Easing the pressure on whānau

We’ve made it cheaper for nearly 600,000 New Zealanders to visit the doctor, and we’re helping parents by making it cheaper to send the kids to school, too. We’ve scrapped NCEA fees and increased school funding so most parents don’t have to pay donations. We’re also rolling out free healthy lunches and period products in schools, reducing barriers to children’s learning. We’ve also provided immediate relief through the global petrol price spike, with a temporary 25 cent per litre reduction in fuel tax, reduced road user charges and half-price public transport fares .

Protecting and creating jobs

Our strong COVID response has kept Kiwis safe while protecting jobs, allowing us to look ahead. The support from the Wage Subsidy Scheme and the Resurgence Support Payment helped cushion the impacts of COVID and allowed businesses to bounce back quickly. New initiatives – including infrastructure investments, new rail workshops, and Jobs for Nature – are creating employment opportunities, and unemployment is at an historic low. To help people bounce back from any future job losses, we’re working on the design of an income insurance scheme.

View more key achievements

  • We will reinstate the Training Incentive Allowance for degree level study, to provide additional support to sole parents, disabled people and their carers towards the cost of study.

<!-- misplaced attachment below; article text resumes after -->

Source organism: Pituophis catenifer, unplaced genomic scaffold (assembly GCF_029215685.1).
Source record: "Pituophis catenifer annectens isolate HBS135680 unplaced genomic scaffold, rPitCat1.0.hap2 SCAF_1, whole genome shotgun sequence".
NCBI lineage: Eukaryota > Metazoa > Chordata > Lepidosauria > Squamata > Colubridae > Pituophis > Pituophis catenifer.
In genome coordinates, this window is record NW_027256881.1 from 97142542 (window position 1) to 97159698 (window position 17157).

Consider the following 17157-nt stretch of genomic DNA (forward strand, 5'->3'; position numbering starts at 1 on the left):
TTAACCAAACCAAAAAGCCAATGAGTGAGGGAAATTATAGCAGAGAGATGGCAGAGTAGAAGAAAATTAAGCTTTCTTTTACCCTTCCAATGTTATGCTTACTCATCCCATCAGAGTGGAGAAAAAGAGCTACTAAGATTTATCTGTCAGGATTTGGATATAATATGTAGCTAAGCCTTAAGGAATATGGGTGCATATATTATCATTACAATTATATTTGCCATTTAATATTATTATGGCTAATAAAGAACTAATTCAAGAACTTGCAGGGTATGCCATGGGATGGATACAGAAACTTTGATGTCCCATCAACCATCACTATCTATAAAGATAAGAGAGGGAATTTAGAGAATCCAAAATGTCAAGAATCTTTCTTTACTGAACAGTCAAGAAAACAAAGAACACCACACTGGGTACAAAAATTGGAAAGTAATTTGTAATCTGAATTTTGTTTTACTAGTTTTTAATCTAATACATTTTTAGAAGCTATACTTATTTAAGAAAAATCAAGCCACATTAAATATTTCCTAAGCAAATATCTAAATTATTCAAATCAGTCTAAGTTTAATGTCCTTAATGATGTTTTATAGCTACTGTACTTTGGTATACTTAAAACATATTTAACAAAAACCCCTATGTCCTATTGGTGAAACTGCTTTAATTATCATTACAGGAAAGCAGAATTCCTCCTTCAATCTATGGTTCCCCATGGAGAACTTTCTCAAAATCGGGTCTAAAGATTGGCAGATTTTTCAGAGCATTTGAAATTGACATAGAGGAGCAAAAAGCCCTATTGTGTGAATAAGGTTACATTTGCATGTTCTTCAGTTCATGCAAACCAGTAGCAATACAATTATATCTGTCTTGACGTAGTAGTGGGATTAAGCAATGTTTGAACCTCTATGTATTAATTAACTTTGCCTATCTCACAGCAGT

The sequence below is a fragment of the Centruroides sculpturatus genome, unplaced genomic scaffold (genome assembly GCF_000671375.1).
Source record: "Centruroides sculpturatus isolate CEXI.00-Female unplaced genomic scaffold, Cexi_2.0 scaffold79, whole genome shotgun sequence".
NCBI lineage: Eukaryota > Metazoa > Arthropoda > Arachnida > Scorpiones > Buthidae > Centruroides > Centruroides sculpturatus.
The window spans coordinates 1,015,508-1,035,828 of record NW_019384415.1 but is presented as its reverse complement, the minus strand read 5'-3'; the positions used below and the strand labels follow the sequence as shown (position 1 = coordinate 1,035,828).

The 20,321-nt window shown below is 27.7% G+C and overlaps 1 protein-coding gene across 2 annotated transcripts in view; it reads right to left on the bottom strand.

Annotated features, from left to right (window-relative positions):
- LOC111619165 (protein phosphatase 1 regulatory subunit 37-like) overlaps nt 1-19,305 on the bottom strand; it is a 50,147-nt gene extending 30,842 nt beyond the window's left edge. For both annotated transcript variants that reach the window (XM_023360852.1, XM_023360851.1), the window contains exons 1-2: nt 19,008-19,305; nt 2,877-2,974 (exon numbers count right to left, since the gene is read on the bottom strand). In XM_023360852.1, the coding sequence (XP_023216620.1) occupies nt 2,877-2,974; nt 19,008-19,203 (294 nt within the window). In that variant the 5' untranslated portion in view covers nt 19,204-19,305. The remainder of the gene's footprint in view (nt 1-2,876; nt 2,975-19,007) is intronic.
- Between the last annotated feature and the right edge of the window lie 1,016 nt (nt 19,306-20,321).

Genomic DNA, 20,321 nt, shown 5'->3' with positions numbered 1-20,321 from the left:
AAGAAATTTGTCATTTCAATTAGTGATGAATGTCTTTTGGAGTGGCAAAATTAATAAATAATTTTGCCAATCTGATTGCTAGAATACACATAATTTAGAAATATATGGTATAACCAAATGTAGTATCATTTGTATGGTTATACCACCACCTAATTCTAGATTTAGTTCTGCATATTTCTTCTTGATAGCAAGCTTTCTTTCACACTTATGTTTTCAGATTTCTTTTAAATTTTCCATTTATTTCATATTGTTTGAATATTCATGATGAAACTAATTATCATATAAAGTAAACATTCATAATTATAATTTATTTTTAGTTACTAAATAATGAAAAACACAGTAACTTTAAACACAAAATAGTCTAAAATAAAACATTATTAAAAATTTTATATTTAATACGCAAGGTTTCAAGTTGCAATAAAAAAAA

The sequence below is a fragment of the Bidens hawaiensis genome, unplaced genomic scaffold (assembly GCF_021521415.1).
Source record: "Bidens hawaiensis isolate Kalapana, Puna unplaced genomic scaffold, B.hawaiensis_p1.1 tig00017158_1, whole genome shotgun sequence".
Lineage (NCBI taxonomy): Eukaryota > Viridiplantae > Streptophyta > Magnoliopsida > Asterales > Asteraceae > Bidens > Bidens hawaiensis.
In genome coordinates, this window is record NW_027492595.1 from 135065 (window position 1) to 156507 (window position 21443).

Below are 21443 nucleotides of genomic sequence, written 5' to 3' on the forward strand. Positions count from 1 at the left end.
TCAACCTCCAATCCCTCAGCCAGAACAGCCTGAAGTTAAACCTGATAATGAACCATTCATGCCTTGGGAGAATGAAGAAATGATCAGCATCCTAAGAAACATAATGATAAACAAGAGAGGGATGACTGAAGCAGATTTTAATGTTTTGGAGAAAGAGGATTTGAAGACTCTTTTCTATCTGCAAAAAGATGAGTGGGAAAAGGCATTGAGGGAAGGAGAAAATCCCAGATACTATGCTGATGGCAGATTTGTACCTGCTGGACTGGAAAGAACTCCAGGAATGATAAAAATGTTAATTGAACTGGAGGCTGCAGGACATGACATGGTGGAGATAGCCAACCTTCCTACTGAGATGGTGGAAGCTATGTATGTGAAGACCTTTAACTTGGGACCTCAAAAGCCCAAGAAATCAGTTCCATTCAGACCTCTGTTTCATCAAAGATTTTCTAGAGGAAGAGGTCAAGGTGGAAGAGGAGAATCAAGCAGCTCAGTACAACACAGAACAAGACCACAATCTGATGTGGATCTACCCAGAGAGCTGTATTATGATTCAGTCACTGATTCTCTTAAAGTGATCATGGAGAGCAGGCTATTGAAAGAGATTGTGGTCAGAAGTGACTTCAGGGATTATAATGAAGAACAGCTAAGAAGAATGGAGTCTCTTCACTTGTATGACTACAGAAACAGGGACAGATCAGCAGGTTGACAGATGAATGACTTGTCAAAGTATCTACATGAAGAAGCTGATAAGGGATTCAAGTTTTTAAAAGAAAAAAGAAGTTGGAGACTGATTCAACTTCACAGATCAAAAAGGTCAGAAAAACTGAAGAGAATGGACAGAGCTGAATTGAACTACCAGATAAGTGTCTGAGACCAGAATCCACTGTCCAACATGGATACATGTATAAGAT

• We will increase the amount people can earn while on the benefit by raising the abatement threshold.

Labour’s plan

Labour is already rolling out our plan to keep people working, ease the pressure of Kiwi families, and rebuild New Zealand back stronger than ever. That’s why this year we:

  • Moved quickly to support workers through the Wage Subsidy Scheme, which has now supported around 1.7 million jobs. We’ve extended the subsidy to provide targeted support for workers in the hardest hit industries like tourism
  • Launched a new payment to support New Zealanders who lose their jobs due to the impact of COVID-19, which provides $490 a week for people who had been working full-time, and $250 a week for people who were working part-time
  • Helped more than 9,000 people back into work in March and April through the Ministry of Social Development’s employment support
  • Increased support for Kiwi families and older New Zealanders, by indexing main benefits to wage growth, doubling the Winter Energy Payment for over a million people, and permanently lifting benefits by $25 a week.

Labour will continue overhauling our welfare system with a focus on supporting people into sustainable work, income adequacy so families that depend on the benefit are not living in poverty, and a culture change within government departments to ensure all people are treated with respect.

Labour will continue creating thousands of local jobs in communities across New Zealand by investing in apprenticeships and trades training and boosting our Mana in Mahi, which supports and job opportunities for those most at risk in the labour market.